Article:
Brexit uncertainty to negatively hit housing market

A new housing survey has suggested that ongoing uncertainty and gloom about Brexit are set to hit the UK housing market well into next year.

The November 2018 RICS UK Residential Market Survey, published by the Royal Institution of Chartered Surveyors (RICS), show a weaker trend in sales than previous months with the headline indicators for demand and supply falling once again. The surveyors highlight how half of respondents cited political uncertainty caused by Brexit as impacting the UK housing market.

The survey predicts that the number of homes being sold will fall over the next three months, alongside their prices as fewer people are interested in moving, and fewer want to sell. Marking the longest period since 2016, the paper also indicates that homes are already taking an average of four months to sell. The UK headline net balance moved to -15 per cent from -10 per cent and this sentiment is reflected in almost all areas of the UK.

Regionally, house prices fell most notably in London, South East and East Anglia whilst the South West, East Midlands and North East are broadly flat. Rises were seen in Northern Ireland, Scotland, West Midlands, Wales, Yorkshire & Humber and the North West.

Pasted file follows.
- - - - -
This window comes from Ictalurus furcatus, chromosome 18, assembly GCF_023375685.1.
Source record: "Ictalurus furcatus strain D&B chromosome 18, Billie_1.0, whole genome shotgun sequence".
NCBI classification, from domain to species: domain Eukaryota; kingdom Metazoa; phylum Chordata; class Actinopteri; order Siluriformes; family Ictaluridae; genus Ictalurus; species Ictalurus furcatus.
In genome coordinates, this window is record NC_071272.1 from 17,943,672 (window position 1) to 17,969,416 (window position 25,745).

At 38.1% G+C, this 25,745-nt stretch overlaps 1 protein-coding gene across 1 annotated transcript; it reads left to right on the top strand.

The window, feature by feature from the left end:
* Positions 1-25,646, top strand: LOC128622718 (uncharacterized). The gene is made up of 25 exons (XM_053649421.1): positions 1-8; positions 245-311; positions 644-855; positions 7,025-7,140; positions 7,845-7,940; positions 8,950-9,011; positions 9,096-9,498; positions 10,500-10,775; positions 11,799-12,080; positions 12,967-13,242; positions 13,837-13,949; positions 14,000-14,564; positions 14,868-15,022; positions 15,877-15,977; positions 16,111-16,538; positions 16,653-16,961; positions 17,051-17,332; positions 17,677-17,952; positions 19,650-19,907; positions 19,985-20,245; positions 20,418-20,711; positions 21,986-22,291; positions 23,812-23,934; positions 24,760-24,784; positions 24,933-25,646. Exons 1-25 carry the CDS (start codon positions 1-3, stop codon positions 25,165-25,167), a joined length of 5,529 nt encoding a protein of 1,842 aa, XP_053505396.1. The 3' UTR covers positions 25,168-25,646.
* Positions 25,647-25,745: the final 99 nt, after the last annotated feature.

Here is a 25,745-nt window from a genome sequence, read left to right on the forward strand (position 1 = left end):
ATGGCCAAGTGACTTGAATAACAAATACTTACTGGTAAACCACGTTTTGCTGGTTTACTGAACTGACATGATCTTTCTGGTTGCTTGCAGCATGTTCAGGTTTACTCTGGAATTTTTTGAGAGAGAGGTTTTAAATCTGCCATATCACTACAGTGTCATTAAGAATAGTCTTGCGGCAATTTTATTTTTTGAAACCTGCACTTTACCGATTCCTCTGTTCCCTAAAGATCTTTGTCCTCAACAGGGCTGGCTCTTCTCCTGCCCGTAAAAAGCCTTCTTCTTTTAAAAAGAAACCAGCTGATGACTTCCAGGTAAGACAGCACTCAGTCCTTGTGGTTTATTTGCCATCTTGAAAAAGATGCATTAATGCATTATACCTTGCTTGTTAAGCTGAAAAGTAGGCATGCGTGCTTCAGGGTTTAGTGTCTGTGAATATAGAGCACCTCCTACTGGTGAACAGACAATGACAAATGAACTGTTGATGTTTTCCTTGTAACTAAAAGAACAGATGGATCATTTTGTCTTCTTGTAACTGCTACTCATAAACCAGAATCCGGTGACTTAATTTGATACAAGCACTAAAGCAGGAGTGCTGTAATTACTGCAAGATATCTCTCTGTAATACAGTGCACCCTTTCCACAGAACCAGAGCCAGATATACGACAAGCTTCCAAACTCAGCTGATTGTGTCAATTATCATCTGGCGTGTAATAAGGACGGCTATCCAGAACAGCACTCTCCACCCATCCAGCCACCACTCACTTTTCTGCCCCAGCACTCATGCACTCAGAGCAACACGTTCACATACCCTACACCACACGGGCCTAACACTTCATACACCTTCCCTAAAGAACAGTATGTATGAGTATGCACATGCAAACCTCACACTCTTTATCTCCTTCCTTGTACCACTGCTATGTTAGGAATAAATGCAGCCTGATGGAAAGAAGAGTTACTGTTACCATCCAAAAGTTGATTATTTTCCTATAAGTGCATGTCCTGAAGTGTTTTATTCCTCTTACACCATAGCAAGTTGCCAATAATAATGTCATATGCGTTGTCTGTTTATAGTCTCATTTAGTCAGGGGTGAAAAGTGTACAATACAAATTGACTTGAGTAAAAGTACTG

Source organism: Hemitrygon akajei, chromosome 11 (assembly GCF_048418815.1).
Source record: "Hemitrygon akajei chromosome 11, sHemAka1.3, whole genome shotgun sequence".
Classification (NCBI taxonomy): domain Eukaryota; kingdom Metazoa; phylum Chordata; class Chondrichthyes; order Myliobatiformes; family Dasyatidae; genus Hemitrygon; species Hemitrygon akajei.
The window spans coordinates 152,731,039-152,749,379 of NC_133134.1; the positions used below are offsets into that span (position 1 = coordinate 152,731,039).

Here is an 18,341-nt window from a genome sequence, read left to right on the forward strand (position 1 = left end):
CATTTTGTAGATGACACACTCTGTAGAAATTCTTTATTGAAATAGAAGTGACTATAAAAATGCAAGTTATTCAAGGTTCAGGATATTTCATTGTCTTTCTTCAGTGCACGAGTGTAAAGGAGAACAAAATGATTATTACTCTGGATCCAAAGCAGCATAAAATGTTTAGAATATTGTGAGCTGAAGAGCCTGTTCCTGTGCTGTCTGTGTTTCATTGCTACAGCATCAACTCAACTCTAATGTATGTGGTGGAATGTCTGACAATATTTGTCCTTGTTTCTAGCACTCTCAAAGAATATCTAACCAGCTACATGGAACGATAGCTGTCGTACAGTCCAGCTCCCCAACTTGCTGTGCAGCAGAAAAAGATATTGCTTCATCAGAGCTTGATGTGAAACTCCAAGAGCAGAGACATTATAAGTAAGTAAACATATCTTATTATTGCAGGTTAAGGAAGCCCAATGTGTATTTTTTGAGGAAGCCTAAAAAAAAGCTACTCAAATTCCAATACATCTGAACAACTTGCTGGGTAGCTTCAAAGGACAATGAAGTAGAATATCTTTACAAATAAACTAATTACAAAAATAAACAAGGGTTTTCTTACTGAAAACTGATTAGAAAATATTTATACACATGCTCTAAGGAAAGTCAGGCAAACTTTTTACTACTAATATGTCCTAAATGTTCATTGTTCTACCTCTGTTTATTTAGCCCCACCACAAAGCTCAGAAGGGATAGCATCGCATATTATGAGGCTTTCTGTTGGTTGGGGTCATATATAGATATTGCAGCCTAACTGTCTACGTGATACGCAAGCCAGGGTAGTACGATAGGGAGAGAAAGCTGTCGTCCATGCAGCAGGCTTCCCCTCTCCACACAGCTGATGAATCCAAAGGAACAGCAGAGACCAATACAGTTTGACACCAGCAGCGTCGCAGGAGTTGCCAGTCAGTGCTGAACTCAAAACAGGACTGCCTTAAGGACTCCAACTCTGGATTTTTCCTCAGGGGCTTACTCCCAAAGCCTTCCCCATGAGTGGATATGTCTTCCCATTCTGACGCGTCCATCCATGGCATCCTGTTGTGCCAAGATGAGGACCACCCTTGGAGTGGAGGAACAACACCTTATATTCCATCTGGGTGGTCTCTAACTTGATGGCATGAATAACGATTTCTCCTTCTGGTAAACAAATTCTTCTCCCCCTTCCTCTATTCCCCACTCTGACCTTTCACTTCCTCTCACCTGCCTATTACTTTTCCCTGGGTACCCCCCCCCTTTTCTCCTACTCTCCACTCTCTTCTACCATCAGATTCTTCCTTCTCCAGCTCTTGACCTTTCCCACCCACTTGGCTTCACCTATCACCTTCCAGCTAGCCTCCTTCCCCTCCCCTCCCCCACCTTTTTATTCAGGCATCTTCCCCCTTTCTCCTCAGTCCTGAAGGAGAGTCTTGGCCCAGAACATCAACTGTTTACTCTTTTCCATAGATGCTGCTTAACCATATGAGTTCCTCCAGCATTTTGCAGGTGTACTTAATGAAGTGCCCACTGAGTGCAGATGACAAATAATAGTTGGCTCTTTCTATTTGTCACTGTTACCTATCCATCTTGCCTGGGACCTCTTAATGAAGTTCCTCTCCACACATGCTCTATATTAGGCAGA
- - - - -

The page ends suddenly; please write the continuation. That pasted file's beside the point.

Simon Rubinsohn, RICS chief economist, said: "It is evident from the feedback to the latest RICS survey that the ongoing uncertainties surrounding how the Brexit process plays out is taking its toll on the housing market. Indeed, I can't recall a previous survey when a single issue has been highlighted by quite so many contributors.

"Caution is visible among both buyers and vendors and where deals are being done, they are taking longer to get over the line. Significantly the forward-looking indicators reflect the suspicion that the political machinations are unlikely to be resolved anytime soon. The bigger risk is that this now spills over into development plans making it even harder to secure the uplift in the building pipeline to address the housing crisis."